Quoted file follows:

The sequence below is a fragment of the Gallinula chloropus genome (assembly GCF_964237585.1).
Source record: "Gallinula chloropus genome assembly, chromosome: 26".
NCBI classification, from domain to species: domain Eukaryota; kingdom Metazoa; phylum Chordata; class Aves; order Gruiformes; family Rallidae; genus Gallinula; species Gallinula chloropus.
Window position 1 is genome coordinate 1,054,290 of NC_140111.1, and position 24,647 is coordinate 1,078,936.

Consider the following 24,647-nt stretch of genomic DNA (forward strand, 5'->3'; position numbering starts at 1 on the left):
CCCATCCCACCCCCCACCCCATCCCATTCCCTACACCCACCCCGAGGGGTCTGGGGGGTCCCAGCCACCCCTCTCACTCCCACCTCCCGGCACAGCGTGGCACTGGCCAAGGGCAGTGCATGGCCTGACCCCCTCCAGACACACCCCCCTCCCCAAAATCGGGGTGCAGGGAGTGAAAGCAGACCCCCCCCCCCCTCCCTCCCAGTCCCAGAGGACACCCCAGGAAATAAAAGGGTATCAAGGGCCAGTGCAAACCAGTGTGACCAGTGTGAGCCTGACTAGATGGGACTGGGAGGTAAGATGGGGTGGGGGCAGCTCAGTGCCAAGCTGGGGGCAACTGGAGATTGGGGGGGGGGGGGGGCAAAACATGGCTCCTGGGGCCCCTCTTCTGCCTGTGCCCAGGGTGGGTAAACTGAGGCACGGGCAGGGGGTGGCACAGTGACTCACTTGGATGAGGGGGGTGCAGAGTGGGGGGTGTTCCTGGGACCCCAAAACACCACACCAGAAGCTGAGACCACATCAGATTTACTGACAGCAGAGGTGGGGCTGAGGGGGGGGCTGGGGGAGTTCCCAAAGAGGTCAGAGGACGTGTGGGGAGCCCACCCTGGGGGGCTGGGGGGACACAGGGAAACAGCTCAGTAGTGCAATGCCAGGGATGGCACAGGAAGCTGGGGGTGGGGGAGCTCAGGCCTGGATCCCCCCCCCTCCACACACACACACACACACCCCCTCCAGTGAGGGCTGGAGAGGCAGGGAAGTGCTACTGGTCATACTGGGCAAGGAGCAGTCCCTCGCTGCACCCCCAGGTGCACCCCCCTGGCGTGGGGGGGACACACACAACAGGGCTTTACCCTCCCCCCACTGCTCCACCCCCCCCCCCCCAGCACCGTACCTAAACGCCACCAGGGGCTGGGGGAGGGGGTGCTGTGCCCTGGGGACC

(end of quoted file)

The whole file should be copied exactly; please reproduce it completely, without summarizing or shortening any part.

The sequence below is a fragment of the Gallinula chloropus genome (assembly GCF_964237585.1).
Source record: "Gallinula chloropus genome assembly, chromosome: 26".
NCBI classification, from domain to species: domain Eukaryota; kingdom Metazoa; phylum Chordata; class Aves; order Gruiformes; family Rallidae; genus Gallinula; species Gallinula chloropus.
Window position 1 is genome coordinate 1,054,290 of NC_140111.1, and position 24,647 is coordinate 1,078,936.

Consider the following 24,647-nt stretch of genomic DNA (forward strand, 5'->3'; position numbering starts at 1 on the left):
CCCATCCCACCCCCCACCCCATCCCATTCCCTACACCCACCCCGAGGGGTCTGGGGGGTCCCAGCCACCCCTCTCACTCCCACCTCCCGGCACAGCGTGGCACTGGCCAAGGGCAGTGCATGGCCTGACCCCCTCCAGACACACCCCCCTCCCCAAAATCGGGGTGCAGGGAGTGAAAGCAGACCCCCCCCCCCCTCCCTCCCAGTCCCAGAGGACACCCCAGGAAATAAAAGGGTATCAAGGGCCAGTGCAAACCAGTGTGACCAGTGTGAGCCTGACTAGATGGGACTGGGAGGTAAGATGGGGTGGGGGCAGCTCAGTGCCAAGCTGGGGGCAACTGGAGATTGGGGGGGGGGGGGGGCAAAACATGGCTCCTGGGGCCCCTCTTCTGCCTGTGCCCAGGGTGGGTAAACTGAGGCACGGGCAGGGGGTGGCACAGTGACTCACTTGGATGAGGGGGGTGCAGAGTGGGGGGTGTTCCTGGGACCCCAAAACACCACACCAGAAGCTGAGACCACATCAGATTTACTGACAGCAGAGGTGGGGCTGAGGGGGGGGCTGGGGGAGTTCCCAAAGAGGTCAGAGGACGTGTGGGGAGCCCACCCTGGGGGGCTGGGGGGACACAGGGAAACAGCTCAGTAGTGCAATGCCAGGGATGGCACAGGAAGCTGGGGGTGGGGGAGCTCAGGCCTGGATCCCCCCCCCTCCACACACACACACACACACCCCCTCCAGTGAGGGCTGGAGAGGCAGGGAAGTGCTACTGGTCATACTGGGCAAGGAGCAGTCCCTCGCTGCACCCCCAGGTGCACCCCCCTGGCGTGGGGGGGACACACACAACAGGGCTTTACCCTCCCCCCACTGCTCCACCCCCCCCCCCCCAGCACCGTACCTAAACGCCACCAGGGGCTGGGGGAGGGGGTGCTGTGCCCTGGGGACC